The Rich Get Richer ? The wealthiest universities report spectacular returns on investments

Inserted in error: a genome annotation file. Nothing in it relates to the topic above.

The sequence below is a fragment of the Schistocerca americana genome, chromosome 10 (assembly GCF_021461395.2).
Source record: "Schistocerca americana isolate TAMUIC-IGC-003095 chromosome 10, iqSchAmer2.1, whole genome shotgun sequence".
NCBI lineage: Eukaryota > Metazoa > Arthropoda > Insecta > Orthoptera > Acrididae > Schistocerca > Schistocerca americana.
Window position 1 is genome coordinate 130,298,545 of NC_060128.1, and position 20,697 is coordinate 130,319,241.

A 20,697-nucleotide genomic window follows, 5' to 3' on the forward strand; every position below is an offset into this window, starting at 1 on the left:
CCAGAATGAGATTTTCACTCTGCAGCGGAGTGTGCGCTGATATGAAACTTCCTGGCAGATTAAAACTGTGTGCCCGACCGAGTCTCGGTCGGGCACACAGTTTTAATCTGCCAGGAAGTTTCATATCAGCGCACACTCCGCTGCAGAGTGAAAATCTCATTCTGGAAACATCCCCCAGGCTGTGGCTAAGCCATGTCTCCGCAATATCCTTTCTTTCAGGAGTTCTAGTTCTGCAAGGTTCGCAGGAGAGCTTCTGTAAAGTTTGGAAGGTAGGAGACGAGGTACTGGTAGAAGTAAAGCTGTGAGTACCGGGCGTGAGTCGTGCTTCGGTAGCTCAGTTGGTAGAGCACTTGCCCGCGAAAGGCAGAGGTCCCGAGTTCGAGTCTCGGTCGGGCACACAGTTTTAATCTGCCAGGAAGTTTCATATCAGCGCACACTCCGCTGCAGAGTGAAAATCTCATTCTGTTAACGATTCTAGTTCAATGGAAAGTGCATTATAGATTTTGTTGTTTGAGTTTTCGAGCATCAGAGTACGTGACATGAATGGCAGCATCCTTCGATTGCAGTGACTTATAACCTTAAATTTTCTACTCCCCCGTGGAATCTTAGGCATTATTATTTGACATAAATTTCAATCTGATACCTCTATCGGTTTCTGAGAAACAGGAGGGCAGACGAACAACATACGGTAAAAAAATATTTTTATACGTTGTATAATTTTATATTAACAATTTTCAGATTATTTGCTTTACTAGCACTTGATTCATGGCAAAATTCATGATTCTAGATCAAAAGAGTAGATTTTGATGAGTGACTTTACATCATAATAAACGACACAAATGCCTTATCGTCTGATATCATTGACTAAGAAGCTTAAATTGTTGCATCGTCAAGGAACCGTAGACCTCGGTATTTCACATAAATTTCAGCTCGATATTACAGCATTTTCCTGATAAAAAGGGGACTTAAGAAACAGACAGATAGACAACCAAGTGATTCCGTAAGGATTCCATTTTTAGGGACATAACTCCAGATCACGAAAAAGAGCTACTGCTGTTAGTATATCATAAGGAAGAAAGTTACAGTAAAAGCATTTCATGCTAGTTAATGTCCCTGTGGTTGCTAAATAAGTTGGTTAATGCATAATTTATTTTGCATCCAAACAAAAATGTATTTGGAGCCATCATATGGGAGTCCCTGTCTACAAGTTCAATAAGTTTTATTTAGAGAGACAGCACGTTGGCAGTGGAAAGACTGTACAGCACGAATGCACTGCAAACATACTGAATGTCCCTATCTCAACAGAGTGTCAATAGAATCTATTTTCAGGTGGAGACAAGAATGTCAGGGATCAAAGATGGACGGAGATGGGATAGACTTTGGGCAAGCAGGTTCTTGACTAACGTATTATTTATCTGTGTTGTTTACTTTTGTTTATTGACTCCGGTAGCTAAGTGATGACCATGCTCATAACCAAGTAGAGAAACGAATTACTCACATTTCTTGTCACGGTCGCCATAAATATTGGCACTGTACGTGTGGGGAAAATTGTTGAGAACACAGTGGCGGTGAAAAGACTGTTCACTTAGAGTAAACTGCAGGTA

The high-flying performance of venture capital has sent investment returns for several of the country’s largest university endowments to dazzling levels.p. Duke University and theUniversity of Notre Damereported returns on investments of nearly 60 percent for the fiscal year that ended June 30. Another six institutions — Dartmouth College, the University of Chicago, the University of Michigan, the University of Southern California, the University of Virginia, and Yale University — reported returns exceeding 40 percent. Earnings for Harvard, Northwestern, Princeton, and Vanderbilt Universities topped 30 percent.p. Twenty of the nation’s 25 wealthiest universities saw their endowments grow by about $22-billion in the past year, according to Chronicle reporting.p. “I’d have to say it’s unprecedented,” said Larry Goldstein, senior vice president and treasurer of the National Association of College and University Business Officers, which surveys college endowments each year. He could not recall so many high returns among major institutions in 15 or 20 years. The average return reported in NACUBO’s 1999 survey was 11 percent; the highest reported by a single college was 29.3 percent. Only 11 of the 503 institutions in last year’s survey reported earnings of 20 percent or higher.p. All of the top performers in the 2000 fiscal year attributed their high numbers to the exceptional performance of venture capital, with some institutions citing returns of more than 300 percent for the year on those investments. The venture-capital gains have risen with the heightened popularity of initial public offerings of stocks.p. Experts warned against irrational exuberance over the eye-popping numbers, however.p. “People can seem really, really smart when a lot of that is good luck and one good decision,” said Philip Halpern, vice president and chief investment officer at the University of Chicago, referring to decisions to invest more heavily in private equity. Chicago reported earnings of 40.9 percent for fiscal 2000.p. Venture capital is complex to manage, so only wealthier institutions are likely to invest in it substantially. It requires close monitoring and enough money and stamina to withstand the inevitable down cycles when returns look only ordinary. Several endowment managers warned against letting the excitement over private equities — the asset class that includes venture capital — eclipse the strong showing by other kinds of investments as well.p. “We are very pleased, but we don’t count on that happening all the time,” said L. Erik Lundberg, chief investment officer at the University of Michigan, of his endowment’s overall 43.6-percent rate of return. “It’s a much greater return than you would expect from a diversified portfolio.”p. Even without counting private equities, though, the return would still exceed 15 percent, “which is fabulous,” he said. “I think this is true for a lot of endowments — they had pretty good numbers across the board, but everyone wants to focus on venture capital.”p. Aided by the strong returns, endowments of the richest universities are swelling to unprecedented size. Harvard’s was $19.2-billion as of June 30, while those of the University of Texas System and Yale University reached $10-billion each. At least 10 of the universities with the largest endowments were also raising money for billion-dollar-plus capital campaigns at the same time. The $2.6-billion campaign that Harvard completed a year ago was the largest in the history of higher education. The $1-billion campaign just completed byNotre Damewas the largest ever by a Roman Catholic institution.p. Such huge endowments should obligate institutions to spend more money to improve society, some higher-education observers believe. The current annual rate of spending is said to average about 4 to 5 percent of endowments’ market value. (Spending rates often are formulas based on a three-year average of the endowment’s market value.)p. Leon Botstein, president of Bard College and a proponent of more spending from endowments, said wealthy colleges now have an opportunity to reevaluate their missions and decide where their money and institutional talents can do the most good, whether by promoting the arts, improving the quality of education in high schools and undergraduate classrooms, or supporting pure research in the sciences.p. “These are not banks, and many of them have become banks,” he said of the endowments, arguing that colleges should spend from both their capital and their earnings. Unlike most college leaders, he argues that “it is scandalous for institutions to be risk-averse in this environment. There is an accumulation of wealth and an opportunity to do the kind of institution-building that we associate with the 19th-century Gilded Age.”p. Bard’s 6-percent spending rate exceeds those of most colleges. And its $95-million endowment is minuscule compared with those of the wealthiest universities — and in comparison with its own $62-million annual operating budget.p. Calls to the 25 universities with the largest endowments at the end of the 1999 fiscal year yielded at least some numbers from 20 of them. The others gave various reasons for not releasing the data: Figures were still being calculated by Emory and Stanford Universities (Stanford’s fiscal year ended on August 31). And officials of Columbia University, the Massachusetts Institute of Technology, and the University of Pennsylvania declined to release the numbers before presenting them to the institutions’ governing boards in the next few weeks. In addition, officials of Johns Hopkins University and Washington University, in St. Louis, provided the total values of their endowments but cited institutional policies against releasing the rates of return.p. M. Wayne Coon, chief investment officer at Emory, said he planned to have the figures ready later this year, in time to submit them to the business-officer association’s survey. But he expected a better performance than in 1999, when the endowment’s value dropped 12.3 percent because Coca-Cola stock had fallen. Emory’s century-long tradition of benefitting from Coke executives includes a $105-million gift from Robert W. Woodruff, in 1979, which was the largest ever to higher education at the time. The university sells Coke stock when market conditions are right and buys other kinds of investments, including venture capital, Mr. Coon said. Coke stock now accounts for about 40 percent of Emory’s endowment.p. “Where you have single-stock concentrations like we do, you are either going to look wonderful or not so wonderful, based on what that stock does,” Mr. Coon said. “We’re trying to diversify around the Coke stock. We have 60 percent to put in other places.”p. Endowment managers are circumspect about discussing specific investments, and particularly so when it comes to venture capital, because the sector’s success has increased the competition to get into the hottest funds.p. But even an oblique account of one successful investment, as described by William T. Spitz, vice chancellor for investments at Vanderbilt, explains how such high rates of return are possible. Remarkably, an investment of $2,900 in a venture-capital fund a few years ago reaped a $19.2-million return this year; the fund had put the money into a technology company that the university declined to name, but that flourished and went on to have a successful initial public offering of stock.p. Getting such profits are hardly automatic, though. Colleges must be willing and able to have pots of money tied up in investments that they can’t cash out for years, while a young company grows to the point at which it goes public with a stock offering or is bought by another company — if all goes well.p. Of course, a lot of start-up companies fail, making venture-capital investments riskier than those in companies with a track record. The key to success is going with a venture-capital fund that picks the right young companies.p. Because venture capital has performed so spectacularly in the past few years, however, competition for access to the best funds is keen. The most-respected venture-capital companies often have a preference for investors they know well, through years of handling their money, endowment managers said. And that can increase the obstacles for small colleges that want a piece of the action. “Access has not been a problem for the Harvards, M.I.T.’s, and Stanfords, because they have had long-term programs and have developed good relationships,” saidScott C. Malpass, chief investment officer atNotre Dame, which has invested in venture capital for two decades. “It can be harder for smaller schools that are just starting.”p. Several endowment managers said their universities have invested in venture capital since the late 1970’s and early 80’s. They said they had sold other holdings, such as U.S. stocks, over the past 5 to 10 years to increase the share of their portfolios in venture funds and other risky, high-return sectors, like hedge funds.p. Several managers said their colleges now have a target of investing about one-fifth of their total portfolios in private equities, managers said. Actual holdings for many have risen well above the targets, because the investments have performed so well, but most are expected to drop back to the target levels eventually.p. For Duke, the move toward greater investment in private equities was part of a strategy begun in the mid-1980’s to enlarge the endowment, which historically has trailed those of other elite universities, said Thruston Morton, who became president of the Duke Management Company last month. Duke had invested in venture capital since the late 1970’s, and officials decided that the endowment, which invests over the very long run, could afford to have more money tied up in illiquid assets, in hopes of reaping higher returns.p. “They had the foresight to stick with it during times when the returns weren’t so stellar,” Mr. Morton said. During the early 1990’s, he noted, returns on private equities were much lower than they have been in recent years.p. But keeping an eye on the sector requires a lot of work — one thing that makes it hard for small colleges to pursue. “There is a proliferation of venture-capital partnerships,” Mr. Morton said. "People who had been with Partnership A decide to run their own shop and start Partnership B. The challenge is to figure out who has the edge, what makes sense.p. “It is a very difficult thing, on a pro-forma basis, to figure out. It’s not like looking at an established company and buying its stock. With these partnerships, you are investing in the expertise of the principals. You are relying on them to invest your money in the right places at the right time.”p. Many small colleges prefer to invest in venture capital through asset-management companies. John Griswold, a senior vice president of the Commonfund, one such company that markets many products to colleges, said its venture-capital funds have gained in popularity, although he declined to give details about the funds or their participants.p. With the spectacular returns come calls from many on campus to spend more on students and faculty members. Among the advocates for spending more endowment money is the Harvard Crimson, the student newspaper, which published an editorial after the university announced that its endowment had reached $19.2-billion. “The stunning news should, at the very least, prompt the university to spend more money,” the editors wrote. They suggested spending more on financial aid, improved undergraduate housing, endowed professorships, and the eventual building of a new student center.p. Jack R. Meyer, president and chief executive officer of the Harvard Management Company, said about $600-million had been allocated from the endowment for the university’s needs this year, amounting to roughly 4.2 percent of the endowment’s market value at the end of fiscal 1999.p. Joe Wrinn, a university spokesman, noted that Harvard will soon name a new president, and that one task for the new leader will be to evaluate the university’s spending priorities. But, Mr. Wrinn added, universities have to plan their endowment spending for the long term, through both good and bad economic times.p. “I can’t sit here and say $19.2-billion isn’t a lot of money,” he said. “At the same time, once you get past that initial pleasant surprise in the amount, there are still fundamental arguments and principles that need to be adhered to. We’ve been doing this almost 400 years.”p. Investment officers at several institutions said they do not plan to change their spending rates. Several said the robust returns mean that they can spend much more endowment money without raising the spending rate. Notre Dame has increased its endowment payout by an average of 14 percent in each of the past six fiscal years,Mr. Malpasssaid, while keeping the rate at about 4.2 percent. That money enabled the university to keep the tuition increase for the current academic year at 5.2 percent, to $23,180, the smallest increase in a decade, he said. The endowment also provided much of a 23-percent increase in undergraduate scholarships, which reached $34.4-million this year.p. But he and other managers said they can’t set spending rates based on their most-successful years. “No one is going to plan for a 57-percent return,”Mr. Malpasssaid. “At universities, you have to do these things in a planned way. It’s better to be a little more conservative than to have to step back at some point.” The prospect of an eventual fall back to earth for venture-capital returns doesn’t worry managers who have built substantial investments in the sector.p. “The entrepreneurial environment in this country is so extraordinary. That is not slowing down,” Mr. Malpass said. “I see things moderating, but I don’t think we will have negative returns. It’s still very attractive.”p. “Good deals are going to get done — good concepts and good technologies — and the market is going to buy them.”p. Friday, October 13, 2000